Pageonce personal assistant opens for business
The Pageonce service lets users manage and monitor all of their Web accounts from a single dashboard.
The service lets users aggregate all of their Web accounts from a single dashboard. Users submit their user names and passwords for services, including finance, shopping, utilities, social networks, travel, and e-mail, into a Pageonce master account. After the accounts are activated, Pageonce can let users know how many minutes they have left on their cell phone account, and send notifications about flight itinerary changes, credit limits, friend request, bill payments, and other account activities. Pageonce also provides a proactive function, making it easy for users to monitor their accounts for fraudulent activity. A version of the Pageonce for the iPhone is also in development.
The utility of Pageonce is obvious, but it requires a level of trust for users to give up their access information to a single Internet service. Pageonce applies military-level security, Pageonce CEO Guy Goldstein told me, with multiple security layers, including 256-bit data encryption, SSL systems, and multiple firewalls. "All the data is encrypted, and we have hired hackers to try to break into our systems," Goldstein said. Financial accounts are read-only, so from the Pageonce site a user's accounts cannot be changed. Goldstein said Pageonce is also looking into token-based security solutions to provide great security assurance to users. Even with all the assurances of security, Pageonce must overcome a trust perception hurdle to gain acceptance.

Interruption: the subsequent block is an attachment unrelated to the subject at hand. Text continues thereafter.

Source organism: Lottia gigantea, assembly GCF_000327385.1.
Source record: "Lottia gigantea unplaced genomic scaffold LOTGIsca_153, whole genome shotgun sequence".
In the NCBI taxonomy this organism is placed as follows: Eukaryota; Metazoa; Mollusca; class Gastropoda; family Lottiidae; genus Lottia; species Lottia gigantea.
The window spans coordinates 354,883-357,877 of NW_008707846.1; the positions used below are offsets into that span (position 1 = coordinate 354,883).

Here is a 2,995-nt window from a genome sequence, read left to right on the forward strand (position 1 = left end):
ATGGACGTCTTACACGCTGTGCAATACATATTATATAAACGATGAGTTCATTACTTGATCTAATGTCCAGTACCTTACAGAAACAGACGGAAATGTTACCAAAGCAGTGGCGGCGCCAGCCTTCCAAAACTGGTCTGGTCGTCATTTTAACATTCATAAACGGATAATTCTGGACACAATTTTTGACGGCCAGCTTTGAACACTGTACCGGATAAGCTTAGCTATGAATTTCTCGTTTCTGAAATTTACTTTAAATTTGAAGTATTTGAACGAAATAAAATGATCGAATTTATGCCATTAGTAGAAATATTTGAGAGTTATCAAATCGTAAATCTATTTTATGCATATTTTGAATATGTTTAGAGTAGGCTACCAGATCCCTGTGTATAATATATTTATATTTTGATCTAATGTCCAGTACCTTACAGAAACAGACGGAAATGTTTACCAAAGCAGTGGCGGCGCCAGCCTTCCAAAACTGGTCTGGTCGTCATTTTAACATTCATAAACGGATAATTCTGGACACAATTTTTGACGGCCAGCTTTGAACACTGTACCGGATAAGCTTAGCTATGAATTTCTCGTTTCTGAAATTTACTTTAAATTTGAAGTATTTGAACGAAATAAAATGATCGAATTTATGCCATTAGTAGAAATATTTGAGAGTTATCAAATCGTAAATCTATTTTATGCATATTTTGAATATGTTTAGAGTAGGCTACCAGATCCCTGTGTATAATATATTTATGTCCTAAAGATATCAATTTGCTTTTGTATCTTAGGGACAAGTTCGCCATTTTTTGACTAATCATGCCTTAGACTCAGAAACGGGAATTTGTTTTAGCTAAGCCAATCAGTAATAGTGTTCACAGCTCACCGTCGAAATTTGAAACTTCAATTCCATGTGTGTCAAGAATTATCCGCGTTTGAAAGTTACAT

Prior to the public beta, Pageonce had 20,000 users and 60,000 accounts. The majority of the accounts cover e-mail, financial services, and social networks so far. The company plans to generate revenue from advertising, primarily via customer retention promotions, which represents about half the marketing spend at most consumer companies. Anonymized benchmarking data could also provide another revenue source.
Pageonce was founded by ex-Mercury (sold to Hewlett-Packard for $4.5 billion) executives and is planning a Series A investment round. The company was private funded with $1.5 million in May 2007.